In terms of our 50 page e-book, Retained Heat Cooking … the Wave of the Future Again, it is available at our Bamboo Grove Press website for $5.95. My wife is an incredible researcher and a great cook. Her e-book has all of the information you need about how and why retained heat cooking is the best available method for cooking most of your food. My wife has also released a shorter 10 page e-book about solar cooking entitled On Your Way Towards Solar Cooking:The Why’s and Wherefore’s of Solar Cooking in Brief priced at $1.99. In this book you get a brief overview of solar cooking along with over 50 links to all the information you need about solar cooking, buying a commercial cooker or building your own, solar cookbooks and more.

    Please forward this post and links to these e-books to anyone you know who might be interested in cooking with a cook box, improving the taste and nutrition of their food, and reducing their carbon footprint with virtually no start-up investment. It will improve their lives and help the earth tremendously.

    Below are two videos we made about our experiences with fuel efficient, retained heat cook box cooking. I hope you enjoy.

    All the best,
    Paul

     

    May
    15

    Announcing the Release of Our First Two Bamboo Grove Press E-books!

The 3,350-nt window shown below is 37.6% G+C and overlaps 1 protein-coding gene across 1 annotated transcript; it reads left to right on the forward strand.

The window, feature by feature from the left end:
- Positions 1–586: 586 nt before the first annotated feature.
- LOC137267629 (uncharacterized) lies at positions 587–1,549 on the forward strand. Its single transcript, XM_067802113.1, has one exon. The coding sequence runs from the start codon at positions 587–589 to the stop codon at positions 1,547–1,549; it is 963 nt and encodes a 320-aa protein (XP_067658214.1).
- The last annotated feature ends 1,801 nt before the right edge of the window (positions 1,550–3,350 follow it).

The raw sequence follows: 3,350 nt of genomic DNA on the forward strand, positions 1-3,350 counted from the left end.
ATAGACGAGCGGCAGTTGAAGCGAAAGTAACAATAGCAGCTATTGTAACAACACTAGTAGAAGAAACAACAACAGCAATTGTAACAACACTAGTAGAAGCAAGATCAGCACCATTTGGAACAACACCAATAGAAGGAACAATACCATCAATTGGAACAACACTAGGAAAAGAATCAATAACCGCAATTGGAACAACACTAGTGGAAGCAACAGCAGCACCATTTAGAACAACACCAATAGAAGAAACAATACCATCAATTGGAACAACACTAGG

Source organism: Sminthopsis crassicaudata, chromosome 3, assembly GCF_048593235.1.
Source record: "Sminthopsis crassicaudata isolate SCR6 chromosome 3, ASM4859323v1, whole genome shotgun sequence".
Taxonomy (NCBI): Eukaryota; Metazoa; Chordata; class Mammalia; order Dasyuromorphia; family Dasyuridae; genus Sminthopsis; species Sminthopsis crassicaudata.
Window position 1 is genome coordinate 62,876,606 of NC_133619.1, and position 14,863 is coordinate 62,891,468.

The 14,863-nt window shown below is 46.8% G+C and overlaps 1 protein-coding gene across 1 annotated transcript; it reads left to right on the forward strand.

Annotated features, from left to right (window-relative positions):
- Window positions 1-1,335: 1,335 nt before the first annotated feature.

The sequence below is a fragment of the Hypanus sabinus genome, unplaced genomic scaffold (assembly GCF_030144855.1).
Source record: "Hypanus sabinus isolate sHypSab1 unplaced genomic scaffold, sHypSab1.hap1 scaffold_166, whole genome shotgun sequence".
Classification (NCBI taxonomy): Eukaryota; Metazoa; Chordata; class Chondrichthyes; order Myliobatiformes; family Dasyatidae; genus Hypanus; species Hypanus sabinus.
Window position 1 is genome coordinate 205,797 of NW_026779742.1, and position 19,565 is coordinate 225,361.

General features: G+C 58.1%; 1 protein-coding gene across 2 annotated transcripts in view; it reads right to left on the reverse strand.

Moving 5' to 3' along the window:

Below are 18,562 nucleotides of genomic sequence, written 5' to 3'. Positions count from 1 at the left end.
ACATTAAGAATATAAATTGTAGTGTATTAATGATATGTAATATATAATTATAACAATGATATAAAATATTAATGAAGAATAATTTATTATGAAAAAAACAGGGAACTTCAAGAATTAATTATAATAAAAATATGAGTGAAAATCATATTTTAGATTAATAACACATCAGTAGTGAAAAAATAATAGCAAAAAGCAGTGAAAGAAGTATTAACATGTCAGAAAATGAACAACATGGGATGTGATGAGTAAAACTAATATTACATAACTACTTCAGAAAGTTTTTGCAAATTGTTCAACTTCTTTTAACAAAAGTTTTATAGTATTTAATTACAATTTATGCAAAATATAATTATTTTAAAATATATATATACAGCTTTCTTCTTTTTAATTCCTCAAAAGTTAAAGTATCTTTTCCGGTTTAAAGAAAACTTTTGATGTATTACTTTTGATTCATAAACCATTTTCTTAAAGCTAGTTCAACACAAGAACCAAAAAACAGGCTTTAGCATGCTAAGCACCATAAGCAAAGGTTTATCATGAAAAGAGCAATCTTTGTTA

Posted by pockets

    Bamboo Grove Press is the publishing arm of Pockets of the Future and today we are releasing our first in a potentially nearly endless series of e-books on a wide range of subjects related to natural living, homesteading, herbalism, homeschooling, old paths/new ways of thinking, innovative building techniques, frugality, preparedness from the inside out and the outside in and so on. I am so excited to have our first two e-books ready for you that as I share this, I am trying to type and jump up and down at the same time!

    Our first e-book is:

    Retained Heat Cooking … the Wave of the Future Again


    by Leslie Romano

    Discover how easy it is to make and use your own off-the-grid cook box to cook uncommonly good food of all kinds. This is a frugal, time honored method of cooking that saves time, space, money, resources, nutrition and electricity. Includes sections on the history and science of retained heat cooking, how to make and use your own cook box, tips and suggestions based upon personal experience, recipes, related homeschooling ideas and ten incredible advantages to cooking highly nutritious, perfectly cooked food with this natural, easy to implement retained heat cooking method. Only book of its kind on the market. 50 pages. $6.99

    Our second e-book is:


    On Your Way Towards Solar Cooking: The Why’s and Wherefore’s of Solar Cooking in Brief
    Plus Over 50 Links to Solar Cooking Information, Reviews, Directions for Building Your Own, Places to Buy Commercial, and Cookbooks From Which to Make It All Happen


    by Leslie Romano